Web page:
Land cleared in Indonesia for a palm oil plantation, photo: H Dragon/Creative Commons
Confirming what previous studies have shown, new research from the Union of Concerned Scientists shows that the main threats to tropical forests are no longer from smallholder subsistence farmers but global demand for food commodity crops, livestock and timber. In other words, as Mongabay puts it, it's no longer poverty driving deforestation but profit.Report co-author Doug Boucher:
Not that long ago the conventional wisdom was that deforestation was do to farmers clearing land for crops they needed for food or wood they needed for fuel. Everyone thought the forests were declining because rural populations were growing, but that's just not the case anymore.
Today the report says, large global businesses trading in palm oil, beef, and timber are the main causes of deforestation.
The Root of the Problem: What's Driving Tropical Deforestation Today? notes that the global trend toward greater urbanisation, towards greater consumption of processed foods and greater consumption of beef will only increase threats to tropical forests.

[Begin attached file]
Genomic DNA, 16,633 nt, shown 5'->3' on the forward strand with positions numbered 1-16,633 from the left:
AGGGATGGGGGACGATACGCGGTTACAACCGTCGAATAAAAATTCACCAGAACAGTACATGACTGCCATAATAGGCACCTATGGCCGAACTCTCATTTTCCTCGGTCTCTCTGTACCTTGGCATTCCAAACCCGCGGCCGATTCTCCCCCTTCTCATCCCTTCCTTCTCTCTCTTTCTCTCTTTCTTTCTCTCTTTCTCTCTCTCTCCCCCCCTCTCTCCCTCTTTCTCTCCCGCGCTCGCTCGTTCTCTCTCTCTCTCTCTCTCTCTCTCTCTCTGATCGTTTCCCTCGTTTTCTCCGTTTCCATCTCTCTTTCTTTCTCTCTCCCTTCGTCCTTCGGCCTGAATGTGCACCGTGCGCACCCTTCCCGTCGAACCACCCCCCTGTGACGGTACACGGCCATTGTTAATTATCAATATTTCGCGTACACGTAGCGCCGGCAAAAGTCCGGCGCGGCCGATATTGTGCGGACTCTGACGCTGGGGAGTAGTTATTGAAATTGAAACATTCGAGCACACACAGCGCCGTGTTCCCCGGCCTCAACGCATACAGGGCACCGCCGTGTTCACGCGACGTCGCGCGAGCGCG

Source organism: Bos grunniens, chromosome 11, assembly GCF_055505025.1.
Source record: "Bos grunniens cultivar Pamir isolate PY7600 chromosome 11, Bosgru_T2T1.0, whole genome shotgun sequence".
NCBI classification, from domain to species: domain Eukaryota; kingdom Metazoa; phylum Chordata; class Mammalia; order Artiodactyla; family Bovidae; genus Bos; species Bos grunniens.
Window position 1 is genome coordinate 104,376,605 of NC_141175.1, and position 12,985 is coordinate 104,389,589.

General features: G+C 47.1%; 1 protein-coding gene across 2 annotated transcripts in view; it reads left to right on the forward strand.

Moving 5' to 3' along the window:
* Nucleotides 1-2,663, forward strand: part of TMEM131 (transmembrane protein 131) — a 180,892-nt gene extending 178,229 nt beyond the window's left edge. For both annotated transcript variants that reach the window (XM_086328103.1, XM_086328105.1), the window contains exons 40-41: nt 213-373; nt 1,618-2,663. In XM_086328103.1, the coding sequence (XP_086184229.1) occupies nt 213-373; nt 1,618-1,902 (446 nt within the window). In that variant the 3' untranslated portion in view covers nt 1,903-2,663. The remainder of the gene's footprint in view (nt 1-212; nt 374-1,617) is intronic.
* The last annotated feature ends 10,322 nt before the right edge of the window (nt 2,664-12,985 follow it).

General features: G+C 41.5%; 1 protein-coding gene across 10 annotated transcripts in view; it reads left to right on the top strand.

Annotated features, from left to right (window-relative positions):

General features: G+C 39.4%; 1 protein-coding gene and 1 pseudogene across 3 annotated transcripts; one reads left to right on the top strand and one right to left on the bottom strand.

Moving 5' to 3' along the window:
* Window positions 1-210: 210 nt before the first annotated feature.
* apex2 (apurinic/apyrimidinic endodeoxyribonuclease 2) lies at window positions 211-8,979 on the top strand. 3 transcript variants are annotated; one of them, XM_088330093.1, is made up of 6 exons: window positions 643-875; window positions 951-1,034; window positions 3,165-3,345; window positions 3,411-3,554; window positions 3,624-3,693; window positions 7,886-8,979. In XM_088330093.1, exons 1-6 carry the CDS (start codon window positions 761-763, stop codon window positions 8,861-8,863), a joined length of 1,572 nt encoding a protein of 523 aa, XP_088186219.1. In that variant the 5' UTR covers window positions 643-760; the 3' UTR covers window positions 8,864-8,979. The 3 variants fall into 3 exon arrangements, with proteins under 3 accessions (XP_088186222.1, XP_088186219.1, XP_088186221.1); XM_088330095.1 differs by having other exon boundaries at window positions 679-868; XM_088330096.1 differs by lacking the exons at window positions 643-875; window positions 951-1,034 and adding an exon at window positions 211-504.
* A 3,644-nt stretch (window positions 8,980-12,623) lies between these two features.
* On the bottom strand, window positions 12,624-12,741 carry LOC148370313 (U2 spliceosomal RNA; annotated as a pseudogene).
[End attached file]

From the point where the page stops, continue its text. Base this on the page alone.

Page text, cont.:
Boucher describes the companies responsible for deforestation as highly mobile and the market being like a balloon, "If you squeeze in one place, there will always be pressure for it to move and pop up in another place."
That is, it's worth noting, if the demand for beef and processed foods continues to increase and the global trend towards greater consumption of meat isn't reversed--something easily done through personal lifestyle choices.
All told UCS estimates that deforestation is responsible for 15% of global greenhouse gas emissions.
Other studies have shown that if there was a widespread movement towards vegetarian diets or simply eating meat at historically normal levels, like what they were 50-60 years ago in the US and Europe, the costs of mitigating and adapting to climate change could be reduced by up to 70%.